In this post, authors Vince Lee and Rachel Seale, members of SAA’s Committee on Public Awareness (COPA) follow up with some attendees from last year’s COPA-sponsored “Carpe Media! Communications and Media Training for Archivists” workshop at ARCHIVES*RECORDS 2018 in Washington, D.C.
Sometimes, to truly evaluate the impact a workshop has had on it attendees, it’s often helpful to revisit it after some time has passed and we are quite as close to the event. This separation offers an opportunity to gauge the perspectives from others. Basically, we wanted to see how our attendees may have applied what they have learned back to their workplaces, and what next steps that they took. We also wanted to see if there were challenges as well, what didn’t work from the workshop, and if there were things that the workshop fell short with in regards to meeting expectations.
Below is the feedback we collected shortly after the workshop commenced. For a fuller recap of the Carpe Media workshop visit: http://bit.ly/recapcarpemedia2018.
- Be concise and consistent.
- Be repetitive, don’t assume people are going to see your one Tweet amidst the 500 million other Tweets that day.
- Your brand is a promise to deliver something to your customers and also how you are perceived.
- Resist the temptation to be clever.
- Stick to the message, don’t be cute or snarky or that’s what the journalist may cut out of context and use in their piece.
- Choose the platform/s that is most used by your customers and users. Don’t know which platform? Survey!
- Always be connected (ABC)-think about who you are connecting to and with and what message your audience wants/expects to receive.
A summary of what attendees shared they wanted from the workshop:
- Tools to raise awareness of what they do and the collections they have to the general public
- Make communications more interesting and impactful to targeted audience
- Communicate more strategically
- Awareness and advocacy targeted to grass roots audience on why archivists and their organizations need additional resources/facilities to house and process their collections
- Donor communications and bridging perceptions on archivists and our roles
- Awareness and community outreach to potential donors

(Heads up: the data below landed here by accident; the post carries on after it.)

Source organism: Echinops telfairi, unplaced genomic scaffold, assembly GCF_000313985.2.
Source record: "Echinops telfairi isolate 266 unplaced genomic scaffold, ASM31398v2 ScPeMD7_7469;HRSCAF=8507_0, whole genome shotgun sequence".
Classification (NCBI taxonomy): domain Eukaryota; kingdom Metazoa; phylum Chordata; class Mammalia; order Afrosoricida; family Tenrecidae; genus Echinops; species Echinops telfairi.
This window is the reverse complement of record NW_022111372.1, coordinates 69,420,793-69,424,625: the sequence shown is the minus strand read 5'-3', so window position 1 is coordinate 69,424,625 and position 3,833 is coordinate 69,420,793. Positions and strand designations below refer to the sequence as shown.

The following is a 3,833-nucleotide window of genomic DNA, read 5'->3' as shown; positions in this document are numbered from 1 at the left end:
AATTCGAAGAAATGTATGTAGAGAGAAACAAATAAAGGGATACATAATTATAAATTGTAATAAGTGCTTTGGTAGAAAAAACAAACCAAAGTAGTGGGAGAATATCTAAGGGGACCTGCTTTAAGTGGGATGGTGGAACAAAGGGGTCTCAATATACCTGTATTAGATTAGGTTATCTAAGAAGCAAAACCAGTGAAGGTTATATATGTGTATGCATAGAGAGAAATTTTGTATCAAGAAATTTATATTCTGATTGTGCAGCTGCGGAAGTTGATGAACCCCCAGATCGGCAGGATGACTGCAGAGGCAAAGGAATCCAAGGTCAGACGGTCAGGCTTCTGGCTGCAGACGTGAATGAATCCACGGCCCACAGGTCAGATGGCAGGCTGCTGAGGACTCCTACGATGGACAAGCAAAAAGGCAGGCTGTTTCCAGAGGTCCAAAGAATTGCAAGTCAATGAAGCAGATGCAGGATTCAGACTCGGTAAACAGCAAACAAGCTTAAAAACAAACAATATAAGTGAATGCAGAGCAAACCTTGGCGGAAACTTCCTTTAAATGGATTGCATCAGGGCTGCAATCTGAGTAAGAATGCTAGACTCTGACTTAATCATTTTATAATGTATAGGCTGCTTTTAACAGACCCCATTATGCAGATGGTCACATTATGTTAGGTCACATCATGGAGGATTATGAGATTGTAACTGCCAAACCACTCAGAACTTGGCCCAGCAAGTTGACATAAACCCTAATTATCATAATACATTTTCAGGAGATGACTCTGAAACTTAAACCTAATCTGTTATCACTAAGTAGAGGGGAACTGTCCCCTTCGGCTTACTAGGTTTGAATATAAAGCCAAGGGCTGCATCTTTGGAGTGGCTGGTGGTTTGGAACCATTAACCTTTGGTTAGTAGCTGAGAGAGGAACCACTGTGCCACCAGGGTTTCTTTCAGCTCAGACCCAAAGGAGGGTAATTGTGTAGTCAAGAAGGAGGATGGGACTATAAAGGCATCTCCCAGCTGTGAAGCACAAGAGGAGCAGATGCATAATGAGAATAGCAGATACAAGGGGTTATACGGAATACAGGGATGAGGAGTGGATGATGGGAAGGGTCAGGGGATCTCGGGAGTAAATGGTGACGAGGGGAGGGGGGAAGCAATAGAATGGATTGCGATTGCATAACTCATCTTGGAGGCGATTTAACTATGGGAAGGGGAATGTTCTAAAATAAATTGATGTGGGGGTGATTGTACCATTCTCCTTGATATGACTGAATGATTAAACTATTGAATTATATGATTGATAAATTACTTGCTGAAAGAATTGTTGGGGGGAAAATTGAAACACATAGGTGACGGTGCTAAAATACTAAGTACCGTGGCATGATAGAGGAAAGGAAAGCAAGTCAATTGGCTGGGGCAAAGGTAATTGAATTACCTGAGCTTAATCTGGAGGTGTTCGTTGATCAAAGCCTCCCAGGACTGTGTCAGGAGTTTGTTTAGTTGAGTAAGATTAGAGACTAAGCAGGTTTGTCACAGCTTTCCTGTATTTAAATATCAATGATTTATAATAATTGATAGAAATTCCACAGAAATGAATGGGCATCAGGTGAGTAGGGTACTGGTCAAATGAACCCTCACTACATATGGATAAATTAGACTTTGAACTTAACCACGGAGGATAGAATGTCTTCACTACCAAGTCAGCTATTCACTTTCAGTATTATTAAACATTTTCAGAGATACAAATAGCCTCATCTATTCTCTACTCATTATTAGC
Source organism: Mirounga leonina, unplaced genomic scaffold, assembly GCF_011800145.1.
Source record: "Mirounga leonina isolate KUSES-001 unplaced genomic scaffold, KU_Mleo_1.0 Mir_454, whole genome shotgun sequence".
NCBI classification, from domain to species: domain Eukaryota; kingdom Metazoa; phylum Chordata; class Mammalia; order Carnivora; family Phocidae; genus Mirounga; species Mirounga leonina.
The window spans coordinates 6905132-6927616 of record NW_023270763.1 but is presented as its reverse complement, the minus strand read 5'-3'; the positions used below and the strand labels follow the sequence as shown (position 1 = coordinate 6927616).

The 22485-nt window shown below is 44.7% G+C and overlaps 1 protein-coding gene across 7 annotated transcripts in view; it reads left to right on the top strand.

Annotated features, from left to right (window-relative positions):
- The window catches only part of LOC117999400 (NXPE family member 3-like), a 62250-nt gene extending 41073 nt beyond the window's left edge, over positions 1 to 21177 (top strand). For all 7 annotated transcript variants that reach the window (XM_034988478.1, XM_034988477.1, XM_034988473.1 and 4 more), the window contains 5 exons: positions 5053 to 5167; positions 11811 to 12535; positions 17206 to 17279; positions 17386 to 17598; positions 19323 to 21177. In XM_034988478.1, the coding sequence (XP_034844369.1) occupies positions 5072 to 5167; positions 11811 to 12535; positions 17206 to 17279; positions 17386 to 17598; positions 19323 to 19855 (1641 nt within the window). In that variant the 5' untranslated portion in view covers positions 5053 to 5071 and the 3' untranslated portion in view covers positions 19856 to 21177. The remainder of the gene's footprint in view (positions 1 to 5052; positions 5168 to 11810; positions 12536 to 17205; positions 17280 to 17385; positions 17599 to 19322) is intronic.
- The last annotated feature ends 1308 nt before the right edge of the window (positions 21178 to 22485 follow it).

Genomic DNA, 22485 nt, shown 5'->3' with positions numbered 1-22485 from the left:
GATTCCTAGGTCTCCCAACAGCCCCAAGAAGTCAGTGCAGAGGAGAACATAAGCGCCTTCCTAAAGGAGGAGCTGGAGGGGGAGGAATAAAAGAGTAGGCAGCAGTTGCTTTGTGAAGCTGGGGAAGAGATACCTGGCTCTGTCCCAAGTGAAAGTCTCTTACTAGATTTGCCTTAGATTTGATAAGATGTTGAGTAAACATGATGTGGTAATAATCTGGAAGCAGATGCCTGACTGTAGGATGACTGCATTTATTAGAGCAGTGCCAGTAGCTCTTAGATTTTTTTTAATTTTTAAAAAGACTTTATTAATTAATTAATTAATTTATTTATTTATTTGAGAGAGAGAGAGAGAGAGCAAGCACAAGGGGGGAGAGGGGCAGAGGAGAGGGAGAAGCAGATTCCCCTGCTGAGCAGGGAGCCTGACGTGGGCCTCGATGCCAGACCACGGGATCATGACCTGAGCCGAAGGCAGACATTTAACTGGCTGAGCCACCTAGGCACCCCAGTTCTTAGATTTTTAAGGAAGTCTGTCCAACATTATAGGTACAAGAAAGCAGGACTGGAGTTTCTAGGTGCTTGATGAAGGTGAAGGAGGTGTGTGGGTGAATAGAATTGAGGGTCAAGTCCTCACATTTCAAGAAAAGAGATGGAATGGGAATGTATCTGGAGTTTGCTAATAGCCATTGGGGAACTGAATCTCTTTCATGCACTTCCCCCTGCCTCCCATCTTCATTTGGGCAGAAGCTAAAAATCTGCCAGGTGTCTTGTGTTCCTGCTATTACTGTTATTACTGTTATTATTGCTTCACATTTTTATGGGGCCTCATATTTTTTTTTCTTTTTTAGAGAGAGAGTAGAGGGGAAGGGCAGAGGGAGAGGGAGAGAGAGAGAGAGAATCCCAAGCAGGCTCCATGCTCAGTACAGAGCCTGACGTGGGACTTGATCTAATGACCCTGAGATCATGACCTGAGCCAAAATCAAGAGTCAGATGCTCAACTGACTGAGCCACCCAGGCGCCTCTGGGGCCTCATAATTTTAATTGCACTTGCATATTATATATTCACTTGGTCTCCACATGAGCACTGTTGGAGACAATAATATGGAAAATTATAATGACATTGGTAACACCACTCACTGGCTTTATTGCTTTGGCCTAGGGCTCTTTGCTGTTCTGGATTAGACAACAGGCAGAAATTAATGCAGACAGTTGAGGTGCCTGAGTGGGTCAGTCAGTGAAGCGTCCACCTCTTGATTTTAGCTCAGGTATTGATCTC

- Get “buy-in” from organizational leadership for additional resources
- Communicating history and heritage to internal stakeholders
Now, A Year Later
Below are responses to a survey we sent out to attendees as a follow-up to see what impact, changes, or challenges that the workshop provided to their work.
Cathrine Giles, Manager, State Records Branch, Archives and Records Management Division, Kentucky Department for Libraries and Archives
Mr. Steinhauer’s workshop was very helpful. It was a great space that allowed attendees to be open and engaging about our communication concerns and questions. He delivered some hard truths about social media and encouraged us to refocus on how we think about and use different communication platforms.
I had great takeaways and notes from the workshop. I’ve worked on applying some to my agency’s social media strategy, such as more distinction between Twitter and Facebook posts. If SAA was to have this workshop again or something similar, I would certainly recommend it.
Andrea Jackson Gavin, Grant Writer, AUC Woodruff Library
I was fascinated by the Carpe Media workshop and the History Communications concept. I was unfamiliar with History Comm, but I follow Jason on social media, and read a bit more about how this developing field can help historians and archivists do their work effectively – especially public historians and archivists. I have transitioned to a grant writing role, but I think the workshop helped me to consider how my writing to grant funding agencies can be improved with less jargon and more appealing language that will speak to a broader public about the importance of history. Additionally, in the past year I’ve had the opportunity to speak with potential donors and used some of the techniques we practiced during the workshop to help make a case for why archival collections and accompanying monetary donations can be helpful to advance society, research and scholarship.
Vince Lee, Archivist, University of Houston Libraries-Special Collections
The Carpe Media workshop has made me realize that the work of Archivists and Archives is “invisible labor” and “investment” by the public and donors alike. People know we are there and what we offer but take for granted what we do and don’t realize what it takes to process a collection and make it accessible. I think as Archivists we need to better articulate the value/cost of our work better. How I have tried to apply this to my work after attending the workshop is by trying to let donors know that we not only need their material support, but also their monetary support in trying to either acquire or process collections. In working with our Head of Special Collections and Director of Advancement, we have created an informational brochure providing the value of archival supplies-acid free folders, photo sleeves, archival boxes, etc and the hourly rate we pay a Graduate Assistant to process an incoming collection. By providing these metrics to interested donors, we are also giving them the tools to share and advocate on our behalf of the investment and costs that are involved when we process a collection.